Decades ago, America was a manufacturing powerhouse. The goods made here were marketed and shipped all over the world. Somewhere along the line, the target for our products shifted away from the global stage and began to focus more narrowly on the domestic stage. The burden of consumption (and, thereby the majority of our economic health) fell on Americans. Consumption of domestic goods became conflated with patriotism and over-consumption was encouraged in large part because of the relatively limited domestic market. The demand for a higher volume of cheaper goods forced offshore what little manufacturing jobs remained in America and further reduced labor opportunities at home. The broad and deep markets of American goods that our parents and grandparents took for granted shrank and so did our savings.

Starter Homes

Homes are typically our largest investment, and they carry with them the opportunity to make or break our financial success. Gradually our expectations of what constitutes a suitable home have changed. We now embrace the concept of "starter homes" without question and once our children have grown and left the nest, we’re expected to "downsize." That creates three occasions to buy or sell a home over a person’s lifetime (not counting other circumstances like job transfers, divorce, etc). The purchase of a new or different home creates an opportunity to cash out some of our equity, refurnish, upgrade countertops, or move into the newest designer ZIP code. But how did our grandparents approach home ownership? Wasn’t their starter home typically their "finisher" home too? What is lost in our constant pursuit of a new (and temporary) satisfaction? How has the notion of upgrading everything from cars to closets only downgraded our leisure time and threatened our real financial independence?

These are just some of the broad stripes that have repainted our financial lives. Simplicity and frugality are personal efforts that don’t happen in isolation. Society, marketing, personal history, and wider economic realities all make the road more challenging. Our grandparents lived in a time that was harder in many ways, but easier in others. As we pursue our highly individual definitions of independence and financial wisdom, it helps to understand where we’ve been as a nation and where we’re going in order to decide how to navigate where we are right now.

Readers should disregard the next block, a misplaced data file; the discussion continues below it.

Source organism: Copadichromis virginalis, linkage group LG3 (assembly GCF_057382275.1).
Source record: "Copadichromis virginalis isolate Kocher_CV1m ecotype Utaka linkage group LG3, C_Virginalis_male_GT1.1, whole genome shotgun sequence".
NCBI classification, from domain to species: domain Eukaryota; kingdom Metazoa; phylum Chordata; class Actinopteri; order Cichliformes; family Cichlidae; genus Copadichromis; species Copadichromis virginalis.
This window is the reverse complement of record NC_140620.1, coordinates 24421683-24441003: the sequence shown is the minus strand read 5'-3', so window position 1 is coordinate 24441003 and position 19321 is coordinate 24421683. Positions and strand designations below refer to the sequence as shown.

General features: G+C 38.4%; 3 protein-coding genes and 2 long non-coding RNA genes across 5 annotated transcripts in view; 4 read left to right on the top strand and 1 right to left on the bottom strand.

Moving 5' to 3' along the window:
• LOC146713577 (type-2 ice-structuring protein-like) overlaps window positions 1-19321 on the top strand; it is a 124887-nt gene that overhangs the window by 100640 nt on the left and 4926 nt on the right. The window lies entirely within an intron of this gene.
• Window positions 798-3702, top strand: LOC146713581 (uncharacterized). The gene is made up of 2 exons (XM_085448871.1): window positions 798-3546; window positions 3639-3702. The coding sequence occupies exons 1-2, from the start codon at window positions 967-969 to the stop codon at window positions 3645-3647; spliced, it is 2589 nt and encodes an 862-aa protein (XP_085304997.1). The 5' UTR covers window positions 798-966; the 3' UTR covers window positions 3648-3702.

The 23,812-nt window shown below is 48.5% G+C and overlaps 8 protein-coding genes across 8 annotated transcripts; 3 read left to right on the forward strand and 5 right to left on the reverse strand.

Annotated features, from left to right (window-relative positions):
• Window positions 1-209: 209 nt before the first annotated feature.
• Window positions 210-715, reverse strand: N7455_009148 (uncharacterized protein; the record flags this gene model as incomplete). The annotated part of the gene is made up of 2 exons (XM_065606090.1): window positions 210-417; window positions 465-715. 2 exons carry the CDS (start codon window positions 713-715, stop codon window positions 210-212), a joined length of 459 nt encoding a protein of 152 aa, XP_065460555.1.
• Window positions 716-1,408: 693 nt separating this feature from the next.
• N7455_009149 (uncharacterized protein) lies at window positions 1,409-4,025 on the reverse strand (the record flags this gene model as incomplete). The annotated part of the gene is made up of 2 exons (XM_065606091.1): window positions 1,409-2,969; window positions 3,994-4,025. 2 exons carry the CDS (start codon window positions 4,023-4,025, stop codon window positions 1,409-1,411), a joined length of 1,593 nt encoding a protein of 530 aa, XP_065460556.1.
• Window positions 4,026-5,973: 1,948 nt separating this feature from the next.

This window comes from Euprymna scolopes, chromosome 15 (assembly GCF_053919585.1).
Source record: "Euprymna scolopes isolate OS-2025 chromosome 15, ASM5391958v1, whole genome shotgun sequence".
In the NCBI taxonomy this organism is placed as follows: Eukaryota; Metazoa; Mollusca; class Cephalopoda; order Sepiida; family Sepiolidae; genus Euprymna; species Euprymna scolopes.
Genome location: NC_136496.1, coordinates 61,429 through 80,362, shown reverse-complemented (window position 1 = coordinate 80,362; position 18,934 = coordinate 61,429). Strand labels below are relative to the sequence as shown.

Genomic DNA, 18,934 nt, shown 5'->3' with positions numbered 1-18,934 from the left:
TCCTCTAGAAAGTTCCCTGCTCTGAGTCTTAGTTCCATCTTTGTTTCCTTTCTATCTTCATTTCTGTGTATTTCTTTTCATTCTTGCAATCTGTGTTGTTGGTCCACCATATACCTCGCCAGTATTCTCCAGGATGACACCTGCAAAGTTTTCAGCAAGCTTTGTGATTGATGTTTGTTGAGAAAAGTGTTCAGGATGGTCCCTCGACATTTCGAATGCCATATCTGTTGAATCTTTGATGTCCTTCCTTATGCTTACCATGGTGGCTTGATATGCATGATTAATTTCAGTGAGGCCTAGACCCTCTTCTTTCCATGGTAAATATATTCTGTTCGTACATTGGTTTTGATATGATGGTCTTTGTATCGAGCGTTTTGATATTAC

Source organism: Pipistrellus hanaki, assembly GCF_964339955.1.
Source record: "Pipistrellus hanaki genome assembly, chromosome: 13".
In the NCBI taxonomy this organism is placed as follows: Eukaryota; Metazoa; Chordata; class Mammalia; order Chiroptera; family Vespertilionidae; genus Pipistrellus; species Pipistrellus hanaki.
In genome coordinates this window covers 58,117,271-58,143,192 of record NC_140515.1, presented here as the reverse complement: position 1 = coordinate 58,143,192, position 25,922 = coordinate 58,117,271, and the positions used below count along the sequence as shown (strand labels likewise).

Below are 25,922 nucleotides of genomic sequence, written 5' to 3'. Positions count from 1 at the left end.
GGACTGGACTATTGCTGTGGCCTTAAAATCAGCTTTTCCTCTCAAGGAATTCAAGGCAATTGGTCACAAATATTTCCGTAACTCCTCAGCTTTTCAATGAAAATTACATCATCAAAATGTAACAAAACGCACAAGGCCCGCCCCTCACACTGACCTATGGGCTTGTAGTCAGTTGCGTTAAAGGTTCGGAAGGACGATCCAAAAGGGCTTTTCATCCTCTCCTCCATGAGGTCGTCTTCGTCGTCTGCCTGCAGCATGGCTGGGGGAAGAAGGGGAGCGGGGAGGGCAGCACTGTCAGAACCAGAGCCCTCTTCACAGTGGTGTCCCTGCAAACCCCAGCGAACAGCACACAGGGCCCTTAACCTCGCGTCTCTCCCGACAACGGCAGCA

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Guest's picture
Gayle

I think your article explains the paradigm shift of our economy! Thanks for some good insights into our changing economic scene.

Guest's picture
Leslie

I agree with everything you've said for the most part. I would take exception to the home ownership comment, however. While it was a dream of many people, the home ownership surge following WWII was unprecedented. Even from the 50s to the 70s, home ownership took off. There's real pressure on people to own a home (your marketing pressure maybe?) I'm in my 50s and things have really changed from when I was a kid to what I see younger people dealing with. My father, who is in his 80s, attributes many of today's problems to a 'lack of discipline' and being able to delay gratification (he would use the house example--people used to save for the down payment; save for the new chair, or car; etc). People not being able to say 'no' if they don't have the money in hand. You're right, everywhere we go there's images of happy, beautiful people using products that companies are trying to sell. However, aside from the want versus need question you could ask yourself as you stand in front of the display case, there's the acceptance that I don't make the kind of money to afford this so this is not for me. End of story. I'd no more expect I was entitled (by virtue of simply wanting this toy) to own the latest iPad (possible only using credit) than expecting I should buy a 150' yacht. Because I want one (as if haha!).
You're right though. Things *have* changed. But we are also very different people from those who came of age during a time of austerity and without the sense of entitlement.

Guest's picture

It sure would be nice to get back to the basics. We don't need that expensive car or other "thing." Our society is largely a debtor's society, and our futures suffer because of it. Wouldn't it be nice to be able to get out of debt and save for future purchases?

Guest's picture
Guest

Insightful post---except I think the title is inaccurate.

It's not the "economy" that has changed since Grandma's time---it's people. As you describe, many people want and expect more now without having to sacrifice or save or work hard.